The Committee noted that honey contains venom. However, this product has significantly higher levels.
The Committee expressed some concern about the concept of deliberately adding a toxic substance to food, particularly as the data from the clinical study did not provide convincing evidence that bee venom has any clear benefits.
The Committee’s main concerns with this application related to potential allergenicity. While it was felt that strong warning labelling could protect individuals who are already sensitised to bee stings/bee products, the Committee remained concerned that there may be a possibility that bee venom may cause allergic reactions in individuals who are not aware they are allergic to bee stings or bee products, and that oral consumption of bee venom may have the potential to sensitise non-venom allergic individuals to bee stings. Relating to these two points, the Committee stated that it could not be certain that there was no risk to consumers as any potential risk could not be quantified. The Secretariat agreed to amend the initial opinion and circulate it to the Committee as a postal consultation.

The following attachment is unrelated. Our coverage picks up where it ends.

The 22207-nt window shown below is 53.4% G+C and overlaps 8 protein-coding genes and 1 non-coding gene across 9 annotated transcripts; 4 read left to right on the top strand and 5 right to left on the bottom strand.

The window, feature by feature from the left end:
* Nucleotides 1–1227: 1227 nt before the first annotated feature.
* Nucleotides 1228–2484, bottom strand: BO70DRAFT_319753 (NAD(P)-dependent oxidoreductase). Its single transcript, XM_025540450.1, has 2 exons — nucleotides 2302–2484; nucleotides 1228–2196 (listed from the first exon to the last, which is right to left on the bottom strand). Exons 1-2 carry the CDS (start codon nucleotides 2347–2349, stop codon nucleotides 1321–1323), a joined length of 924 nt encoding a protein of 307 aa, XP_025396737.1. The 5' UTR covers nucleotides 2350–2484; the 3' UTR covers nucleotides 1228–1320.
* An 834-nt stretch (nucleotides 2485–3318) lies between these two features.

Action: Secretariat to amend initial opinion, to be cleared by post prior to public consultation
5. Magnolia Bark Extract ACNFP/96/2
The Committee initially considered this application at the September and November meetings and had two outstanding concerns relating to this application. The Committee requested that the applicant provides further data to demonstrate the absence of protein in magnolia bark extract (MBSE) preparations. The Committee stated that the Bradford assay method was not an appropriate method for protein detection for this purpose and requested the applicant uses a more specific detection method such as mass spectrometry. The Committee highlighted the need for such data to be obtained from an accredited laboratory. Members also had concerns about the gender-specific, statistically significant increases in blood total bilirubin levels (TBBL) observed during the 90 day rodent study and requested a copy of the original study report to investigate this further.
The Committee was informed that the applicant is carrying out additional protein analysis data which the Secretariat agreed to circulate upon receipt. The Committee was satisfied that the 90 day rodent feeding study contained all relevant data and that the observed increases in TBBL were not dose-related. The Committee stated that increases in TBBL levels in the treatment group were deemed significant because TBBL levels in the control group were aberrantly low rather than as a result of any dose-related effect.